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Temporary cease-fire between warring forces in Sudan reached, U.S. and Saudi Arabia announce

Sudanese people sit on a bus as they traverse the Nile River on a ferry after crossing the border from Sudan, in Abu Simbel, southern Egypt, on Thurday. According to the UNHCR office, more than 100,00 Sudanese have crossed into Egypt since the beginning of an armed conflict on 15 April between the Sudanese military and the Rapid Support Forces militia. Photo by Khaled Elfiqi/EPA-EFE
Sudanese people sit on a bus as they traverse the Nile River on a ferry after crossing the border from Sudan, in Abu Simbel, southern Egypt, on Thurday. According to the UNHCR office, more than 100,00 Sudanese have crossed into Egypt since the beginning of an armed conflict on 15 April between the Sudanese military and the Rapid Support Forces militia. Photo by Khaled Elfiqi/EPA-EFE

May 20 (UPI) -- A temporary cease-fire between warring forces in Sudan has been reached, according to the United States and Saudi Arabia -- which brokered the deal.

The U.S. State Department said in a statement that the seven-day cease-fire was signed by representatives from the Sudanese Armed Forces and the Rapid Support Forces -- a paramilitary faction created to defeat a rebellion in Darfur more than two decades ago that is loyal to a former warlord.

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The cease-fire is scheduled to go into effect at 9:45 p.m. local time on Monday.

Unlike previously announced cease-fires that were not observed, the warring parties agreed to monitoring by the United States and Saudi Arabia with international support. Three members each from the U.S. and Saudi Arabia, as well as the two warring parties, will be a part of the monitoring committee.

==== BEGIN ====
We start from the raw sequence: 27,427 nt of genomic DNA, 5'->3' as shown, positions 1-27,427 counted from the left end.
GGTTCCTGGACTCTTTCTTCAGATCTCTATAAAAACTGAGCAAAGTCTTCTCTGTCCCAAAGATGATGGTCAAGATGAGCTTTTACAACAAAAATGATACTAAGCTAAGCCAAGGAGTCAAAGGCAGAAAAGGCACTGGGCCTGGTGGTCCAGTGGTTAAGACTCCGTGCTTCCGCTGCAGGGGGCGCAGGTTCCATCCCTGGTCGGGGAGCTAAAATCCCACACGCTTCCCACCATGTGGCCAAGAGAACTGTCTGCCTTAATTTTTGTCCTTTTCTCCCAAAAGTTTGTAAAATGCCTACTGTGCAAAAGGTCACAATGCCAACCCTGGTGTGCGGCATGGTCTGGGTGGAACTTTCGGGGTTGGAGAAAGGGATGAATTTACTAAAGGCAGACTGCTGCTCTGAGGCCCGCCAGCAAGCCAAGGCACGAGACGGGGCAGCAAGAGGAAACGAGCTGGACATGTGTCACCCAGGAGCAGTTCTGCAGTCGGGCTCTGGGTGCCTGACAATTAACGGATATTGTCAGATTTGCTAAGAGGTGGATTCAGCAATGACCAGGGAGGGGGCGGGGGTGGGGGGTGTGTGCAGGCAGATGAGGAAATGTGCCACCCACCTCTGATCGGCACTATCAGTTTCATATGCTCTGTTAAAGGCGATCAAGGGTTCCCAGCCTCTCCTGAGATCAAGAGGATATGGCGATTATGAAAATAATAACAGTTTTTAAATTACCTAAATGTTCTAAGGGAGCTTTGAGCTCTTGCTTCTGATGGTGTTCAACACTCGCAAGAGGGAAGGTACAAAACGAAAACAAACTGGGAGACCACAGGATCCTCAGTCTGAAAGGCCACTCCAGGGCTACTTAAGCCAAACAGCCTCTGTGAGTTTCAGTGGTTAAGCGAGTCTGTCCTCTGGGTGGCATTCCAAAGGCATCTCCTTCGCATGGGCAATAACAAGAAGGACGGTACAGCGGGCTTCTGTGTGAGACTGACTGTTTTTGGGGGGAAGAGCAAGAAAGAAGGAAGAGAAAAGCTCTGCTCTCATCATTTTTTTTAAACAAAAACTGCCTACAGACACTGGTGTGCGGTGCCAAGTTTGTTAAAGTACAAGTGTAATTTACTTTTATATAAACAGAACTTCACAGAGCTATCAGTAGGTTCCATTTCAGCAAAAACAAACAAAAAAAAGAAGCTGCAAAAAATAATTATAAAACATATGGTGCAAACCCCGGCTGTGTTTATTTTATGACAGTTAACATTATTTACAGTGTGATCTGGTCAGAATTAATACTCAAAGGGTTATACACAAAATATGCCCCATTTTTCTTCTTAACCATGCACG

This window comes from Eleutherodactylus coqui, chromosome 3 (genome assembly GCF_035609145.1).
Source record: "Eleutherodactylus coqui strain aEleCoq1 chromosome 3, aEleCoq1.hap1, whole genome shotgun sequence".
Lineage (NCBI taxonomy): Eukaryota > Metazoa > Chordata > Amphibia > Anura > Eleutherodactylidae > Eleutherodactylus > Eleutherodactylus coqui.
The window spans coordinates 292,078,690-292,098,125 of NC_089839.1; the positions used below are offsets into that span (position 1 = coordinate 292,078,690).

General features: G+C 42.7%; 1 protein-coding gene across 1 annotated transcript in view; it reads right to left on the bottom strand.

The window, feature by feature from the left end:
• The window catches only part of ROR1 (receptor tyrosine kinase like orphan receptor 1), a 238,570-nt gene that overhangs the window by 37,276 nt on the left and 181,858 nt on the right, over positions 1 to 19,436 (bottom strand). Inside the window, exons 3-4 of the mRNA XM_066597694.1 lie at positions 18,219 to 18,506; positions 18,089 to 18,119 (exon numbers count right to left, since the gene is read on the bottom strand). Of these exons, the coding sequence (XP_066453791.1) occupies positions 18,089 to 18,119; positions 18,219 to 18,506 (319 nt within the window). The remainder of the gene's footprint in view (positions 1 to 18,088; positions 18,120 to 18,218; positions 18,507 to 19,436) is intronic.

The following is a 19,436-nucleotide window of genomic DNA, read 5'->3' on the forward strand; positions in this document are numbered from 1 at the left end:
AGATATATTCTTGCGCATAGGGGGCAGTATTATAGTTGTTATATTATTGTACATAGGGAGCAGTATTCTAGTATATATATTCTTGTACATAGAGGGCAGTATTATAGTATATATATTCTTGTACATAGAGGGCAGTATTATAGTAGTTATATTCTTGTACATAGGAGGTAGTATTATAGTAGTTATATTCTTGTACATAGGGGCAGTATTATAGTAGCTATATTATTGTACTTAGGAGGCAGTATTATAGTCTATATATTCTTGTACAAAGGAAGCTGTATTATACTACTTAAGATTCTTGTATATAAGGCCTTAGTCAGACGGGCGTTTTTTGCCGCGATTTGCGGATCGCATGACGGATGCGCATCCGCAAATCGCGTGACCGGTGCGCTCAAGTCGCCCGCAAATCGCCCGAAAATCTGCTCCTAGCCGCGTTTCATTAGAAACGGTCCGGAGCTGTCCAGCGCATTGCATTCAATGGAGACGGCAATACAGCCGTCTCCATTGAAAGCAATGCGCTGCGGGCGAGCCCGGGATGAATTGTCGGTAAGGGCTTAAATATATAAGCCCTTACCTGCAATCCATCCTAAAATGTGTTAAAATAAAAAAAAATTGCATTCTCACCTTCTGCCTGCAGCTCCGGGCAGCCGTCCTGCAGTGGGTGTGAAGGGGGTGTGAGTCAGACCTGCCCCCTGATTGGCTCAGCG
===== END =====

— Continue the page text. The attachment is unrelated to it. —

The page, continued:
The monitoring committee's powers as outlined by the agreement include publicly identifying violators and "calling for accountability" as well as mediating any disputes that arise.

"Given the brutality of the conflict, our immediate focus has been on stopping the fighting to relieve the suffering of the Sudanese people," the U.S. State Department statement reads.

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"The Jeddah talks have focused on a short-term ceasefire to facilitate humanitarian assistance and restoration of essential services. They are not a political process and should not be perceived as one."

The latest data from the Armed Conflict Location and Event Data Project, published nearly three weeks ago, shows that more than 750 people died in the first weeks of the fighting.

Last month, the U.S. military successfully evacuated the American Embassy in Khartoum of all U.S. government personnel.

President Joe Biden said at the time that the evacuation was a success because of "critical" support from Saudi Arabia, as well as the nations of Djibouti and Ethiopia.

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